I didn''t like most of them. I like three or four. I made 40. You always begin with high hopes. You begin with a script that reads very well. You think, `Oh, this is good material.'' Then somehow by the time it''s up there on the screen, it''s lousy. You don''t begin with a bad script, or one you think is bad. I thought ``The Mating Game'''' turned out good. ``Will Success Spoil Rock Hunter.'''' The three with Doris Day and Rock Hudson, they all turned out good. A movie I made for television called ``Sidney Shore,'''' turned out good. We made it into a series called ``Love, Sidney.'''' That''s about it.

Really?

`Seven Faces of Dr. Lao'' turned out good for me, but I didn''t think it was a good movie. The book is good, and my part of the movie is the book. Then they added a love story and they added this and added that, and none of it was convincing.

You told the student actors that there was something terribly wrong with the theater system. What is wrong?

Our commercial theater has shrunk drastically. We used to do 200 shows a year on Broadway, we now do three or four. The reasons are primarily economic. As costs have gone up and ticket prices have gone up, we''ve eliminated most of our audience. The average New Yorker can''t afford to go to the theater. Tickets are 65 dollars apiece. How can he take his wife and children? It''s not family entertainment anymore. So it''s become an entertainment for tourists who don''t care what they spend. They''re there to have a good time.

And may not even care what they see.

They don''t. If they can sit through ``Miss Saigon'''' and ``Sunset Boulevard'''' and ``Cats,'''' they clearly don''t care what they see. They just want a big, splashy Broadway show. They''re not critical; they''re having a good time. So that''s all we do, these big, splashy empty musicals for tourists and serious theater has suffered. We never do important plays anymore, good plays. The theater that brought us ``A Streetcar Named Desire'''' and ``Death of a Salesman'''' doesn''t exist anymore. That''s what''s wrong. At the same time, the other arts in America are flourishing as never before. When I was growing up there wasn''t such a thing as a ballet company in America. None. There are now 50. Symphony orchestras, opera companies, everything. The arts has simply boomed. Someday a doctoral thesis will written about it. It''s all because of the National Endowment of the Arts with those matching grants. It''s been a howling success. But not theater. We don''t think of theater as art. We think of theater as commercial. Supposed ot make money. And it does, occasionally. You don''t expect a ballet company to make money. So we support it. And even with the National Endowment way down, we''ll continue to support them. We''ll find a way. Because people love them and want them. They mean so much to business and they''ve saved many a downtown from utter desolation. And that''s what''s wrong with the system. We must learn to think of theater as an art. We''re too big a country for a national theater like every other country has. Every state should have a theater. We should have 50 doing the classics, just as those ballet companies do ``The Nutcracker'''' and ``Swan Lake'''' theater should be doing all the great plays people. People should grow up seeing them. It''s a part of their heritage.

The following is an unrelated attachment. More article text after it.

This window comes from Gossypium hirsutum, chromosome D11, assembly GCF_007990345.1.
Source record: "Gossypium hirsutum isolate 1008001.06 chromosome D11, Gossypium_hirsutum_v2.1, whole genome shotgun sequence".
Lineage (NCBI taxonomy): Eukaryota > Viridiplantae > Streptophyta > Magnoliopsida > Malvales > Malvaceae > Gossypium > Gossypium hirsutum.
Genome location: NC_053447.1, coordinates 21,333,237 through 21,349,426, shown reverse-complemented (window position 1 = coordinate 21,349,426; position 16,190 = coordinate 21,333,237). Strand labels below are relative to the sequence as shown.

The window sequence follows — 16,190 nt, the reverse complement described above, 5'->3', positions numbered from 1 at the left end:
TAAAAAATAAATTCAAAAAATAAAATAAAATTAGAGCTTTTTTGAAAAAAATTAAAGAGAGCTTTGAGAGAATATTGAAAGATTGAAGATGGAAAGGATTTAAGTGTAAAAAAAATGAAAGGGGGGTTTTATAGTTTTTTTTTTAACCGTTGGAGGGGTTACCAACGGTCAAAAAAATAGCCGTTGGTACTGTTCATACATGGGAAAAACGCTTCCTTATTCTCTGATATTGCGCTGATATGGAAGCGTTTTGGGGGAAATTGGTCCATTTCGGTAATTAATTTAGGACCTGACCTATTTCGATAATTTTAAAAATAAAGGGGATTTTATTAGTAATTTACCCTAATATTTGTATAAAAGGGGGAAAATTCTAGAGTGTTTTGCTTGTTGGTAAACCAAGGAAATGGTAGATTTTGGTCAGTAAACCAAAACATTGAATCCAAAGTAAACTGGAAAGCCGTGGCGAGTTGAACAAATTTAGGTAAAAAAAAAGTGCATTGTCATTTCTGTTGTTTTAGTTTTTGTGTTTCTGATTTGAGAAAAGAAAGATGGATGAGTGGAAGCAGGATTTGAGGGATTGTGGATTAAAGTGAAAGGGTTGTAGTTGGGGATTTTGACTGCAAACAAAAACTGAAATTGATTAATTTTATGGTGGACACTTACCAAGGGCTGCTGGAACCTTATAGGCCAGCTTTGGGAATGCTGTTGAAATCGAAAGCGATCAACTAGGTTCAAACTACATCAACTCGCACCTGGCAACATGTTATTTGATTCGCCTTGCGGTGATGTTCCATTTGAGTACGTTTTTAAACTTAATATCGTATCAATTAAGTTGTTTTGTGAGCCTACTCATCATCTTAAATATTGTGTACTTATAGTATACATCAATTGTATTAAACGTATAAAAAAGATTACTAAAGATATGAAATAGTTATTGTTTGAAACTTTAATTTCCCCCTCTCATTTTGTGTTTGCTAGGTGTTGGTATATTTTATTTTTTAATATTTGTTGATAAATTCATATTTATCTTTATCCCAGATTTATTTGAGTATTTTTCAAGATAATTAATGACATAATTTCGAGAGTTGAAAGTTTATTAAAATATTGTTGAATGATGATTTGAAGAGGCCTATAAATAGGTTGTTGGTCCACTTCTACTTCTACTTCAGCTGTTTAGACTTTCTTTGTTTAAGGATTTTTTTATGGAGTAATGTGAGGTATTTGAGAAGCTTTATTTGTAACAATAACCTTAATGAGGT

Do you also think that television has put a few nails in the coffin?

Yeah. In a way it''s been very good for America. In ways it''s been terrible. I blame TV for our illiteracy. It''s our national tragedy. On the other hand, millions of people have seen the opera at the Met. Sometimes it''s pretty wonderful. Sometimes not, but that''s OK.

There''s going to be a whole generation of people who will know you just from your appearances on David Letterman''s show.

I know it, all the kids.

How did that come about?

I live five minutes away, so they know they can get me. They need someone they call. I can''t say no because they send a car. It works out fine. It''s never rehearsed.

My favorite was during Woodstock. You came in covered with mud.

Four days in a row. It was a terrible experience. The mud was ice cold, and he keeps that place freezing.

Do you mind that being known for it?

I love it, it''s fun. And it keeps me alive in show business.